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Biologic Highlights New Peer-Reviewed Paper In BIO-Complexity On Evolutionary Algorithms

At Biologic Institute's website Ann Gauger has posted a piece about the new peer-reviewed article in BIO-Complexity :

In the recent past, several papers have been published that claim to demonstrate that biological evolution can readily produce new genetic information, using as their evidence the ability of various evolutionary algorithms to find a specific target. This is a rather large claim.

It has thus fallen to others in the scientific or engineering community to evaluate these published claims. How well do these algorithms model biology? How exactly was the work done? Do the results make sense? Are there unexamined variables that might affect the interpretation of results? Are there hidden sources of bias? Are the conclusions justified or do they go beyond the scope of what has been shown?

Read the rest here.

The full journal article can be accessed freely through BIO-Complexity's website here.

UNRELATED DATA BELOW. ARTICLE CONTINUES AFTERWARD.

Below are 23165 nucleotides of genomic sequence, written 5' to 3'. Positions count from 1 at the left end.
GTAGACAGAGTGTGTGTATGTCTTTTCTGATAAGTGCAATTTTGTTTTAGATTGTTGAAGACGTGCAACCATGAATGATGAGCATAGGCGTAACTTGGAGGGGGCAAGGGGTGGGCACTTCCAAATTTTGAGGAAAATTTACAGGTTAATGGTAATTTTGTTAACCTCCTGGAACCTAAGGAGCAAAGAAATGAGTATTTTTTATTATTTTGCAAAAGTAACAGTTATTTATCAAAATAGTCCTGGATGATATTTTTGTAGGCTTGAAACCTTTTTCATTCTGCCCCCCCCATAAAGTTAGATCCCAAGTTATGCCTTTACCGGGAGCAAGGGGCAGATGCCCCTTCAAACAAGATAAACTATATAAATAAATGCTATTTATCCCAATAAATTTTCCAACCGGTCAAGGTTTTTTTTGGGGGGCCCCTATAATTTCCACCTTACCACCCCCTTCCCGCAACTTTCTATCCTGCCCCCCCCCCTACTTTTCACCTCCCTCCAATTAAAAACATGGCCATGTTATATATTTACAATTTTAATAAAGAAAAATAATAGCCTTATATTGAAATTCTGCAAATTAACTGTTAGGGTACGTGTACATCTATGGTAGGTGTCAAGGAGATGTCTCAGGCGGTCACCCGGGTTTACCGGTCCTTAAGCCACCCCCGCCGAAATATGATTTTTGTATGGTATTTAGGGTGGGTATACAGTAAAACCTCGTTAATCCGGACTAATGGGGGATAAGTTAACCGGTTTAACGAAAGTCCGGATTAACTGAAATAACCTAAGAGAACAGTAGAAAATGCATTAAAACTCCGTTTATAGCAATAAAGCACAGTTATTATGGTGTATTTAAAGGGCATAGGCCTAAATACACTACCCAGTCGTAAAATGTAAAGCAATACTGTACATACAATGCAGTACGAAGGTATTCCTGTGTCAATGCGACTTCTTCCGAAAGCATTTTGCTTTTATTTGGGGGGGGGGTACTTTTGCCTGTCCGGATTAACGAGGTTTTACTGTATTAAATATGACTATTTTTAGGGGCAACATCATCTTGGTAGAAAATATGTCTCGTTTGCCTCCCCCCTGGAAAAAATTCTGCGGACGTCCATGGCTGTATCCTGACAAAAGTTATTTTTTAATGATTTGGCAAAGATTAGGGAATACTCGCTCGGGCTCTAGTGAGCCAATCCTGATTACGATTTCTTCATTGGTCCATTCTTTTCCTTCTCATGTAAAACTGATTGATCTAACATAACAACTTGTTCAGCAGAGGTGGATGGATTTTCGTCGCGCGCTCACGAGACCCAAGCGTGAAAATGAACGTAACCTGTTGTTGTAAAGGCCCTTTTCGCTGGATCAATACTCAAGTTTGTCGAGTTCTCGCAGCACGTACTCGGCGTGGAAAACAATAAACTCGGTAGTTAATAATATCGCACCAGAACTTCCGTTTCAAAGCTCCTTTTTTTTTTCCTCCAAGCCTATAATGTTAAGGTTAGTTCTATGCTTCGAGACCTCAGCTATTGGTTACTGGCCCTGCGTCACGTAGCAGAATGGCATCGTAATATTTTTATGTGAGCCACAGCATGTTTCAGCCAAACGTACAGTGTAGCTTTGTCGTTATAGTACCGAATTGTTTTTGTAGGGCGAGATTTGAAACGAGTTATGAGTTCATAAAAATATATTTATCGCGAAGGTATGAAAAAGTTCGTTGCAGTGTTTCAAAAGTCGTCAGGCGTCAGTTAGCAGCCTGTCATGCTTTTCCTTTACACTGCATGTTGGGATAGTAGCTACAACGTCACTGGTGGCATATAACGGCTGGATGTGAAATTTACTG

A Vivisection of the ev Computer Organism: Identifying Sources of Active Information
George MontaƱez, Winston Ewert, William Dembski, Robert Marks
Abstract
ev is an evolutionary search algorithm proposed to simulate biological evolution. As such, researchers have claimed that it demonstrates that a blind, unguided search is able to generate new information. However, analysis shows that any non-trivial computer search needs to exploit one or more sources of knowledge to make the search successful. Search algorithms mine active information from these resources, with some search algorithms performing better than others. We illustrate these principles in the analysis of ev. The sources of knowledge in ev include a Hamming oracle and a perceptron structure that predisposes the search towards its target. The original ev uses these resources in an evolutionary algorithm. Although the evolutionary algorithm finds the target, we demonstrate a simple stochastic hill climbing algorithm uses the resources more efficiently.